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Naked ambition and daily life

2014-08-31 11:11:34

(China Daily) By Liu Zhihua


'I'm confused as to why people only focus on the wire bed, and think the exhibition only starts when I lie on it.'

During opening hours, she talks with the visitors, and is happy for them to touch the bed, and even lie on it. She also spends time finishing the wire bed and what she calls "the plush toys", which are shaped like bears, dogs, turtles and Hello Kitty dolls.

"They are sculptures - finishing them is my work, and thus also part of the exhibition. I'm confused as to why people only focus on the wire bed, and think the exhibition only starts when I lie on it," she says, adding that as an artist, she finds it amusing that the news of her lying naked on the bed has made headlines in the entertainment news sections.

Curator Hang Chunxiao says: "The point of the exhibition is that Zhou acts as she would in her regular daily life."

Prior to the exhibition, Zhou - who has the full support of her boyfriend, her mother, father and older sister - and Hang had many discussions about how to begin, including whether she should kick off by lying naked on the bed, because she often sleeps in the nude when the weather is uncomfortably humid.

But the fact of sleeping naked or not should never overshadow the rest of the exhibition, Hang says.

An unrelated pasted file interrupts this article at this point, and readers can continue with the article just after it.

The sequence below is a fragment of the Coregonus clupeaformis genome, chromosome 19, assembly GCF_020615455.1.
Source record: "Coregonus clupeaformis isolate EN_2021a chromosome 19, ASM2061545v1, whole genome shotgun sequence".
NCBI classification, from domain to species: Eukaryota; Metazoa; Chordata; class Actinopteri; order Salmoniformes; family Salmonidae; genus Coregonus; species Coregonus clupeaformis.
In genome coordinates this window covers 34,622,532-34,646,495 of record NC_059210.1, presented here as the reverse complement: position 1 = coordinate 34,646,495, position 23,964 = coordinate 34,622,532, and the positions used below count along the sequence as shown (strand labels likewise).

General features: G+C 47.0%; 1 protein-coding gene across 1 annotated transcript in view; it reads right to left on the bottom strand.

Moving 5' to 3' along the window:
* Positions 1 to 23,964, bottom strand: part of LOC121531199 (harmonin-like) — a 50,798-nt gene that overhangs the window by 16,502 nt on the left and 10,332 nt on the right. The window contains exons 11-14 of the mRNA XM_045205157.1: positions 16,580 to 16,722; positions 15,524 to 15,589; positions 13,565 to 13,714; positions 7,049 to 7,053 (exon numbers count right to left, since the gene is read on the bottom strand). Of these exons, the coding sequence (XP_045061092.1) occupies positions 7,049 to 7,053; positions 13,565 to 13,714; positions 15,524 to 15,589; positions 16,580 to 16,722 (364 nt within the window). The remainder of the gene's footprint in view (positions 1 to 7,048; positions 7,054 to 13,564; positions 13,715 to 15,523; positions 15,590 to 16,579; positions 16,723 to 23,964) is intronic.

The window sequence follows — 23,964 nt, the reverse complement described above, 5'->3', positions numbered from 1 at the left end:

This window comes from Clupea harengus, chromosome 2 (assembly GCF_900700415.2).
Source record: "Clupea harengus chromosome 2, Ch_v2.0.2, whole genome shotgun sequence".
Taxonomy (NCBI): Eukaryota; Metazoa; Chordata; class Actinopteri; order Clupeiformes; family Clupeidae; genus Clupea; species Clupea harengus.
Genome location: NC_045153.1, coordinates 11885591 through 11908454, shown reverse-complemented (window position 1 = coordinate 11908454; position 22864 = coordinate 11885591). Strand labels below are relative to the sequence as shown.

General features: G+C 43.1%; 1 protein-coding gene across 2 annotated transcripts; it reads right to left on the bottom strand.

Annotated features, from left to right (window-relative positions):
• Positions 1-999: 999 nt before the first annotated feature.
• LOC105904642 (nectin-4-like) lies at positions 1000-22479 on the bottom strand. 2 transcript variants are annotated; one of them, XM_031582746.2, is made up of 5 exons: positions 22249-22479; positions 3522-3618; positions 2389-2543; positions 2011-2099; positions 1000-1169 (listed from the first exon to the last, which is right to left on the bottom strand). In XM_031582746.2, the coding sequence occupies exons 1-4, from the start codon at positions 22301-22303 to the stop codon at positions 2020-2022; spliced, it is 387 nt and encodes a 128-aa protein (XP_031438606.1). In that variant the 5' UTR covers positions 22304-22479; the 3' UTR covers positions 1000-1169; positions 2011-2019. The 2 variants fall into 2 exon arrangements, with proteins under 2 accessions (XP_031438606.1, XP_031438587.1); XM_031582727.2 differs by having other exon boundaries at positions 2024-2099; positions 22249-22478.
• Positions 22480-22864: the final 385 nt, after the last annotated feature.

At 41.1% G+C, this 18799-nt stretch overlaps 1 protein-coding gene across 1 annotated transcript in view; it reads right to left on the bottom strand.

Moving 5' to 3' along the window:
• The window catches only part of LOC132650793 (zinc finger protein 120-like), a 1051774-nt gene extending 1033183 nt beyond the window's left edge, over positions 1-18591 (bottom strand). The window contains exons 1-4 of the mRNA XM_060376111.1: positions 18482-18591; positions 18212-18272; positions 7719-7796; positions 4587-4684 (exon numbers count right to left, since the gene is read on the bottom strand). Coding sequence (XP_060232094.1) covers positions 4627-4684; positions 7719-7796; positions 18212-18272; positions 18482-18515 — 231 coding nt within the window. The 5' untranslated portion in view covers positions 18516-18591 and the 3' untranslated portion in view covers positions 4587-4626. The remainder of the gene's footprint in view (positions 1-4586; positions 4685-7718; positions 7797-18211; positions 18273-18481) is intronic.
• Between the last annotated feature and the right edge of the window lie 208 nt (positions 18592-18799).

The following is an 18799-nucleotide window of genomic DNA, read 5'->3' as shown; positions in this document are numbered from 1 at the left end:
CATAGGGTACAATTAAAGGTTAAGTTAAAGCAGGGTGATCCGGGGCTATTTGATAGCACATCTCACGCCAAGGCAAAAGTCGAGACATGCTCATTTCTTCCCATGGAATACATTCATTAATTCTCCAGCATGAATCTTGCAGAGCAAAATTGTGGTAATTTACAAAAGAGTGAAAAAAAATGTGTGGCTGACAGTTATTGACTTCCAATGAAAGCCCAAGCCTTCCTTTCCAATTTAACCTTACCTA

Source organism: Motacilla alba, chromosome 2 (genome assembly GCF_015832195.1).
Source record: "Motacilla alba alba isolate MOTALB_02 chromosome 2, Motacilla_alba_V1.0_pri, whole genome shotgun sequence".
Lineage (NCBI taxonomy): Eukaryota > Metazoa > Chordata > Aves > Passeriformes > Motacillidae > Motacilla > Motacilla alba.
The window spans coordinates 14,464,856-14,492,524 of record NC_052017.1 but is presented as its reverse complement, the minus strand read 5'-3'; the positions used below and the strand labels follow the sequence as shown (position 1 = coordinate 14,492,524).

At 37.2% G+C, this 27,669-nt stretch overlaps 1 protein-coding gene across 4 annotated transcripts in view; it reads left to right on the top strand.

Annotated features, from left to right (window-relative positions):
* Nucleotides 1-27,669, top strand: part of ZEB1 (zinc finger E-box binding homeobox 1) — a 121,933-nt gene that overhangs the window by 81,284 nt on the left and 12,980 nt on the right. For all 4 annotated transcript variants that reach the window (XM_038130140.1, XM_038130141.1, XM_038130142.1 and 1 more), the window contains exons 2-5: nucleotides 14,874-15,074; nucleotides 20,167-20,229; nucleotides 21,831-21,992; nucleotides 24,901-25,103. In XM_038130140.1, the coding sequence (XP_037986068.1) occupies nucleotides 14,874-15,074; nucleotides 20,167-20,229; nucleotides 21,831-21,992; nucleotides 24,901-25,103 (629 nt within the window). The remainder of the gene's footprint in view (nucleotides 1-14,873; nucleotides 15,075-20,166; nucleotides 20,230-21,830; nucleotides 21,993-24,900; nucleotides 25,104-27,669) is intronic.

On the afternoon the exhibition opened, the hall was hot, and Zhou - exhausted by days of preparation, mainly weaving the bed and toys from wire - lay down naked without a second thought, she says.

However, things became complicated when the gallery owner, Huang Liaoyuan, posted photos on Weibo, China's Twitter-like social networking site.

The nude photos won praise and support, but also provoked criticism - something with which Zhou is all too familiar; at a graduation exhibition in 2010, she presented her porcelain work CBD, in which white buildings resembling organic growths expressed her impressions of the Central Business District, which she first encountered in 2005 when she left her hometown of Changde, Hunan province.

In 2012, she held a solo exhibition of porcelain sculptures - red, oddly shaped objects whose smooth surfaces are disturbed by thick layers of small dots resembling bacteria - at Huang's gallery. Although Zhou's sculptures have been criticized as "unbearable" and "sickening" by viewers and art critics, in 2010 they were collected by the White Rabbit Gallery, a Sydney-based gallery for Chinese contemporary art, and she is the youngest artist to have been given a contract by the Beijing Art Now Gallery.

Zhou says she usually doesn't worry about what people say, or if they feel disturbed by her work: "It's normal that some people will like a piece of art, while others don't. I just work in a way that I feel will create meaningful art. Once the exhibition opened, I had no control over future events or how people would react. That's all this exhibition is about; real life. Everything that happens just happens."


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